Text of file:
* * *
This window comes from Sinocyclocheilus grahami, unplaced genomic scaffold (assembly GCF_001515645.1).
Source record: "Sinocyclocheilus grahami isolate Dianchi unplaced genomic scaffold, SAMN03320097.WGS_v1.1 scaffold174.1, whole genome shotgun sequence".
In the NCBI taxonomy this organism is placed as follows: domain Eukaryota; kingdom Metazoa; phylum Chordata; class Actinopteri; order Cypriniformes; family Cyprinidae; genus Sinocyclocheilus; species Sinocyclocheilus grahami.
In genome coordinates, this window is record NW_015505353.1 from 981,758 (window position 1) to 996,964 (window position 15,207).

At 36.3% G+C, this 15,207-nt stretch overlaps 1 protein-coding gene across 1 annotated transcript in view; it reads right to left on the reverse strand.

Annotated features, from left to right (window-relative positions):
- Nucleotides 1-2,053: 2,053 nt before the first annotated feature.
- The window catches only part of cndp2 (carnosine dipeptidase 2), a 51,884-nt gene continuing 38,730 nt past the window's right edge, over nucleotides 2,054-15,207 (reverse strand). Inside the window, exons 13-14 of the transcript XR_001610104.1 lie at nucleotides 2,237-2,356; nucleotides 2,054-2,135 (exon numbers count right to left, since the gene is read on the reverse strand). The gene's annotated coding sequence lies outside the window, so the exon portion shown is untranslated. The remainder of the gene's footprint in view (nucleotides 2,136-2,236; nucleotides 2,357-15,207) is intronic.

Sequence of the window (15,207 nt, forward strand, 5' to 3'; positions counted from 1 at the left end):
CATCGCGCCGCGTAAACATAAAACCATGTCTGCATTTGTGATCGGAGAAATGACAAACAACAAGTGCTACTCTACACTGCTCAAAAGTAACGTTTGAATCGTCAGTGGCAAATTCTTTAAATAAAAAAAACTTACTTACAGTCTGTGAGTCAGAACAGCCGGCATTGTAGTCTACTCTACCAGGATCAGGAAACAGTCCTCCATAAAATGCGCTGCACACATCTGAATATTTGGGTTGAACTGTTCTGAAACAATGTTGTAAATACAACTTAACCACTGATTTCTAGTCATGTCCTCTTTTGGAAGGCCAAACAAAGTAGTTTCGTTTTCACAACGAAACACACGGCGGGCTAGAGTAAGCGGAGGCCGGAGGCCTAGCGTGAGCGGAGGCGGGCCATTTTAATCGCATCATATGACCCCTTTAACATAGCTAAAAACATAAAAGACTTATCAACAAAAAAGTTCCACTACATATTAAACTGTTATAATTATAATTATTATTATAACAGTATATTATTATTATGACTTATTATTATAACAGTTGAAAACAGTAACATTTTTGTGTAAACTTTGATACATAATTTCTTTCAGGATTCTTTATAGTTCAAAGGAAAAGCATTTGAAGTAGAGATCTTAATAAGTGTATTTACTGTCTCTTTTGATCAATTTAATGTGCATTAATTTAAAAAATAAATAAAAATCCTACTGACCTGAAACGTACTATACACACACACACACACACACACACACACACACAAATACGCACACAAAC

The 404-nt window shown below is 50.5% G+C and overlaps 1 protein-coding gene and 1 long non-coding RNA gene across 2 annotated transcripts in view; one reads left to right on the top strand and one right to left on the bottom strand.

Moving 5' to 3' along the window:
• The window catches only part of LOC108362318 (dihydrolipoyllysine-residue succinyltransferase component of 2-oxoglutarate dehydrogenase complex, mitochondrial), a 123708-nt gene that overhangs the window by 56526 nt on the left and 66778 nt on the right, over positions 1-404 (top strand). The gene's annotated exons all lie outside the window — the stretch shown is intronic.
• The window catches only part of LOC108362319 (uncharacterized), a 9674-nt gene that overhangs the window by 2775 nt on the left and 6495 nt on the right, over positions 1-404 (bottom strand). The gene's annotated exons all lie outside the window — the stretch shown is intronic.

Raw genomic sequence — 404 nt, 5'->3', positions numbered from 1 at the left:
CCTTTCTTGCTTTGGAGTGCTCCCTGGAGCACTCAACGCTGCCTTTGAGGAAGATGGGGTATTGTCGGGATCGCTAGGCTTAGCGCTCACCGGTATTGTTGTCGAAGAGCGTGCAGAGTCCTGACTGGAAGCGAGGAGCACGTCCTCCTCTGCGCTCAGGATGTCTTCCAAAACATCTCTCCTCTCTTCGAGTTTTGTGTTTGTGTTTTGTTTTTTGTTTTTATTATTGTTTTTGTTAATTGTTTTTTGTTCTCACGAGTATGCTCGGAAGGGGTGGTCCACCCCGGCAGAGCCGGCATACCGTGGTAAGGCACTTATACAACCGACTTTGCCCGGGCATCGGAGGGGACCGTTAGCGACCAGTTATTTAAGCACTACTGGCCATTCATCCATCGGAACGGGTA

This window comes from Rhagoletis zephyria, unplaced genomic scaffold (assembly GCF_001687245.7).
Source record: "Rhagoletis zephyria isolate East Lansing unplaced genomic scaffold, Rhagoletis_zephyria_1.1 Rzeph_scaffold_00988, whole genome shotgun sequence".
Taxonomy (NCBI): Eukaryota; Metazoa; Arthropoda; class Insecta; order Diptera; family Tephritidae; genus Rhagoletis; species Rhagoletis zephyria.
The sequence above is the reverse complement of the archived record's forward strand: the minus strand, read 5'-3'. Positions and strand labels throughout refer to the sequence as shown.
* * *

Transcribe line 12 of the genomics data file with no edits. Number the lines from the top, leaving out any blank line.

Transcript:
Moving 5' to 3' along the window: